The maritime security intelligence company Risk Intelligence is joined by six experienced leaders in the maritime industry, who will serve as the company’s board of advisors. The board is led by the former fleet commander of the Royal Navy, Admiral Sir James Burnell-Nugent. The board held its first meeting in London on 11 June 2013.
“The six members bring a staggering amount of experience into the board, from navies, shipping companies, offshore, oil and gas, and classification societies. We are very grateful that they have accepted to join us”, says Hans Tino Hansen, CEO of Risk Intelligence.
Risk Intelligence has set up the advisory board to strengthen the strategic outlook and develop the company.
“This is a great opportunity to strengthen the strategic development of Risk Intelligence. This advisory board brings together fresh input and senior cross-sector experience. We are all very pleased with the contribution of the board that has been assembled”, says Sir James Burnell-Nugent.
Risk Intelligence provides services to the shipping, offshore, oil and gas and insurance sectors, as well as government agencies and defence departments in more than 20 countries. The company is described as one of the world leaders within maritime-related security intelligence, with its clients operating more than 12% of the world fleet.
The board consists of the following members:
• Admiral Sir James Burnell-Nugent, former Commander-in-Chief Fleet, Royal Navy - Chairman
• Vice Admiral Kevin Cosgriff, (Rtd), US Navy, former Commander NAVCENT
• Rear Admiral Torben Orting Jorgensen, (Rtd) , Royal Danish Navy, General Manager, Maersk Broker
• Rear Admiral Pieter Kok, (Rtd), former commander Dutch Surface Fleet, Royal Netherlands Navy
• Captain (N) Thomas Weik, (Rtd), US Navy, former Senior Surveyor, Det Norske Veritas (DNV)
• Captain David Cotterell, Managing Director, OCIMF
Member bios as well as pictures can be found here.
Executive presentation at Break Bulk Europe in Antwerp highlighted specific threats to the Multi Purpose Vessel operators
On 16 May 2013 Risk Intelligence's Chief Analyst Nis Leerskov Mathiesen gave an Executive presentation for attendants at the Break Bulk Europe conference.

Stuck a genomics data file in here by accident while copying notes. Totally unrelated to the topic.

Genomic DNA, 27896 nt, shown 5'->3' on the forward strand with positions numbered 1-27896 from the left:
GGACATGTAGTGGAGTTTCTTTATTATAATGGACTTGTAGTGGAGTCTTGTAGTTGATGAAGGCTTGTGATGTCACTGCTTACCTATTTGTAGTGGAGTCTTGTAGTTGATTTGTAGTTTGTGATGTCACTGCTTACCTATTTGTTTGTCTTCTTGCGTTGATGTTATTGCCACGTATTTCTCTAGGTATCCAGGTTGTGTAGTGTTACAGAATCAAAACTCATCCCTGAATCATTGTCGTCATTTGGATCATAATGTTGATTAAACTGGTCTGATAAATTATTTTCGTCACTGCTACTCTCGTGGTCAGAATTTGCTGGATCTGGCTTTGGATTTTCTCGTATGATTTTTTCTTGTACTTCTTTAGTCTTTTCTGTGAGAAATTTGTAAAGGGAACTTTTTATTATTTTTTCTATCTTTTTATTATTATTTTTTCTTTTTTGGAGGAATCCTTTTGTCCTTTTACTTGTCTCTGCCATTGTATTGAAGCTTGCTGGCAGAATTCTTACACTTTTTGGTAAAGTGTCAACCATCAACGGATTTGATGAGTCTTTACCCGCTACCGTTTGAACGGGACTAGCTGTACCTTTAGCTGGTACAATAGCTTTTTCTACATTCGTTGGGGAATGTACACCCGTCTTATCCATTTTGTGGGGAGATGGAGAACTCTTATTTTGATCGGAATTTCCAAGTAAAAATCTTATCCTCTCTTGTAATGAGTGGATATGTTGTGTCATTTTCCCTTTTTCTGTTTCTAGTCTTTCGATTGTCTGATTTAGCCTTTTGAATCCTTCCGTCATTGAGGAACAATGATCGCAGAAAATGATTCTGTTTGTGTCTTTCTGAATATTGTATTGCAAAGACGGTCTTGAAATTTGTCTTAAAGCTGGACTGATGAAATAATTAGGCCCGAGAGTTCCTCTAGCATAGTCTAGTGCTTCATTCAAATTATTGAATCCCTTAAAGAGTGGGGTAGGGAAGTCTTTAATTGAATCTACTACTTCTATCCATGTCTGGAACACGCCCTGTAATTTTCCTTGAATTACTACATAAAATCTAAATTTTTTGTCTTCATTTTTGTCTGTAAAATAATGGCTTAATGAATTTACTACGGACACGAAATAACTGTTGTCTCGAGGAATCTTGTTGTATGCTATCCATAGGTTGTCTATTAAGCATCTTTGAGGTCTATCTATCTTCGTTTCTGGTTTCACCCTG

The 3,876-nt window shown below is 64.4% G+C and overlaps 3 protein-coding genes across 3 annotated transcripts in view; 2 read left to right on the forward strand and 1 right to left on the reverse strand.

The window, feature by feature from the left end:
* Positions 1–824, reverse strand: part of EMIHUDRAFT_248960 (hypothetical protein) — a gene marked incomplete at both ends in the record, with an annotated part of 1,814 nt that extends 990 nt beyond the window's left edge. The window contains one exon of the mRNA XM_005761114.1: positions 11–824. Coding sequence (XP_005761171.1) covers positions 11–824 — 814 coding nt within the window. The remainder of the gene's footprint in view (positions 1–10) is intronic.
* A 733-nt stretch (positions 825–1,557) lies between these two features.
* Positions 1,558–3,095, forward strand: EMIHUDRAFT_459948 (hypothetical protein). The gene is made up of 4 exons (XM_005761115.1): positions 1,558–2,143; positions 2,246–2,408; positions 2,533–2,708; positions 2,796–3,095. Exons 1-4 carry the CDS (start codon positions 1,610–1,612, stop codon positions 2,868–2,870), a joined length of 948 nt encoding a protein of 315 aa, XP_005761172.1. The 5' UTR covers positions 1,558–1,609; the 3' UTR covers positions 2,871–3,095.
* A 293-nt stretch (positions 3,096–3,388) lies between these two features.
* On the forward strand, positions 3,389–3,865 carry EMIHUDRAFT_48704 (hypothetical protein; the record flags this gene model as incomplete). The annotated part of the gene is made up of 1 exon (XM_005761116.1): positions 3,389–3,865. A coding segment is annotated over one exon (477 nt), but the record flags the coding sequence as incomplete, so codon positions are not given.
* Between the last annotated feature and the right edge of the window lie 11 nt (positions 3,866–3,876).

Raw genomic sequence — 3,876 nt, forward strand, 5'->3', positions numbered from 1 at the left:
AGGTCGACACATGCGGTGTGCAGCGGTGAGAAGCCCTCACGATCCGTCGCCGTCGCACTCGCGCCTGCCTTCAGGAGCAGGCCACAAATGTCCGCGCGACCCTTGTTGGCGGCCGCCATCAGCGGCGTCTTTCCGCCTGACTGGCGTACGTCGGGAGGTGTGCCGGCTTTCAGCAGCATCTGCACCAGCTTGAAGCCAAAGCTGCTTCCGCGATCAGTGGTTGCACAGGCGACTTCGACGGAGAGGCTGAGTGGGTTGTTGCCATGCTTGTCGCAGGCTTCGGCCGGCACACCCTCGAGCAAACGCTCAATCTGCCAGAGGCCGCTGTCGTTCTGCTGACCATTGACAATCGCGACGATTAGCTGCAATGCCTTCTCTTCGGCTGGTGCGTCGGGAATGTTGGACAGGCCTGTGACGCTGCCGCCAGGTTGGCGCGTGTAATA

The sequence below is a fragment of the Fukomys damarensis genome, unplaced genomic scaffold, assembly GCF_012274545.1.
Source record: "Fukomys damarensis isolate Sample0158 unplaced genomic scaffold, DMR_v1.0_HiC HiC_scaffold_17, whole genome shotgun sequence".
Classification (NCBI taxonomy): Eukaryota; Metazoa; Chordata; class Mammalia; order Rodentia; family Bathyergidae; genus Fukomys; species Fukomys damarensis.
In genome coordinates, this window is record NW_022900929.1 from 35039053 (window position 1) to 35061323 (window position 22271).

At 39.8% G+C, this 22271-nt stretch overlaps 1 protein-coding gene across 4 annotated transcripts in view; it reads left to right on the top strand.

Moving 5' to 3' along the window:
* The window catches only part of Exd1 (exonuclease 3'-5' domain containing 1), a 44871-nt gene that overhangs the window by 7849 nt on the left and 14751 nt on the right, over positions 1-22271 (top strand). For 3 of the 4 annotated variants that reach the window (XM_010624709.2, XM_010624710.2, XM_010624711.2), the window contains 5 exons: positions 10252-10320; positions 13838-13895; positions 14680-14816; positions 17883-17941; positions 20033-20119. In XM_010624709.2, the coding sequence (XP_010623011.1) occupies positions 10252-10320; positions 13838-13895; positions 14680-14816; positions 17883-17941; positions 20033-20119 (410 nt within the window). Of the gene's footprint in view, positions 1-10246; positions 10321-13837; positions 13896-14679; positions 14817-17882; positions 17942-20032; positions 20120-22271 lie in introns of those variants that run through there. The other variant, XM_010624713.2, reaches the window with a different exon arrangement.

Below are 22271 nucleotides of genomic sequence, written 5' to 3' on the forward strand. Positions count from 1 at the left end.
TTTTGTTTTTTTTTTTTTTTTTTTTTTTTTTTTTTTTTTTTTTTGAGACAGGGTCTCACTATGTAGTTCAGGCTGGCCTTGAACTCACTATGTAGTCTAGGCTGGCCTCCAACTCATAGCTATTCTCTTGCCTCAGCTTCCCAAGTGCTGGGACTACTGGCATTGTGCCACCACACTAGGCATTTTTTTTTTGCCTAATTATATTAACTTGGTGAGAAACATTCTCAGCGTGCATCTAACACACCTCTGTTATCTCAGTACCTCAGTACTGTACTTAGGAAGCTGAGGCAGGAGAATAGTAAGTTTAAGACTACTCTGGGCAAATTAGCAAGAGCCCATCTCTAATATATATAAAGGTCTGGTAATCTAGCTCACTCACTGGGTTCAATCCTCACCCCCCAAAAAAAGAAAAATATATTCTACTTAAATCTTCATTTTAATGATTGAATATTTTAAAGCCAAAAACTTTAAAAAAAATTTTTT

The current development of Kidnap/Ransom tactics off Nigeria is of particular interest for companies operating Multi Purpose Vessels as these are disproportionately represented in the area and are actively targeted.
On the Horn of Africa, the piracy threat has definitely declined and although the pirate infrastructure remains in place, there are several opportunities for moving Break Bulk cargo in the region.
The presentation can be seen here.
Risk Intelligence's Nis Leerskov Mathiesen will be giving a presentation on the 8th annual Break Bulk Conference in Antwerp.
The presentation will focus on the world-wide threats to maritime businesses, with an emphasis on the Break Bulk market.
See more on the Break Bulk homepage.
Risk Intelligence organised a successful customer seminar for Danish and Swedish customers
Risk Intelligence has held a customer seminar in Gentofte, Copenhagen for a group of Danish and Swedish clients, which included both private and government sectors.
The seminar included an update on the Horn of Africa, on North Africa and Middle East as well as on West Africa. Furthermore, due dilligence of PMSCs were discussed and the day ended with a workshop on Best Management Practices for West Africa based on Risk Intelligence's Best Practices document from late Summer 2012. All participants agreed that the BMP from Horn of Africa does not apply to West Africa and an operations-focused BMP is needed in this area.
Each year Risk Intelligence organises customer seminars in various countries. The seminars have been organised since 2005 in Denmark, Norway, Sweden, Germany, The Netherlands, Greece, Singapore and in the UK.
The first coming up are in Norway and in Germany. These seminars are by invitation only.
A proposed change to the Danish Seafarers’ legislation will mean that companies are mandated to prepare for a hijacking situation beforehand.
The Danish-based maritime security intelligence company Risk Intelligence believes seafarers and shipping companies will benefit from having efficient contingency plans. But having a plan to meet legislation is not enough. Many contingency plans are never updated or rehearsed.
“The ability to actually execute the plan is the key. Such a plan is only efficient when revised and rehearsed on a regular basis. Both planning and execution should involve the individual stakeholders in person in order to practice teamwork and identify deficiencies in the plan”, says Henrik Ehlers Kragh, Corporate Risk Projects Manager in Risk Intelligence.
He points out that such a plan should include all internal and external stakeholders and describe their roles, responsibilities and practical procedures in detail. Such a contingency plan for a hijacking situation will speed up internal emergency procedures and subsequently negotiations.
“No plan can include all possible scenarios and no matter how good the plan is, it will need to be adapted to the situation at hand. Knowledge of the plan, of the stakeholders and of the procedures will speed up the emergency team’s ability to adapt the plan to the incident and subsequently make the company ready for negotiations faster”, says Henrik Ehlers Kragh.
He adds that legislation on this matter may be a good way to ensure a standard level of formal preparation.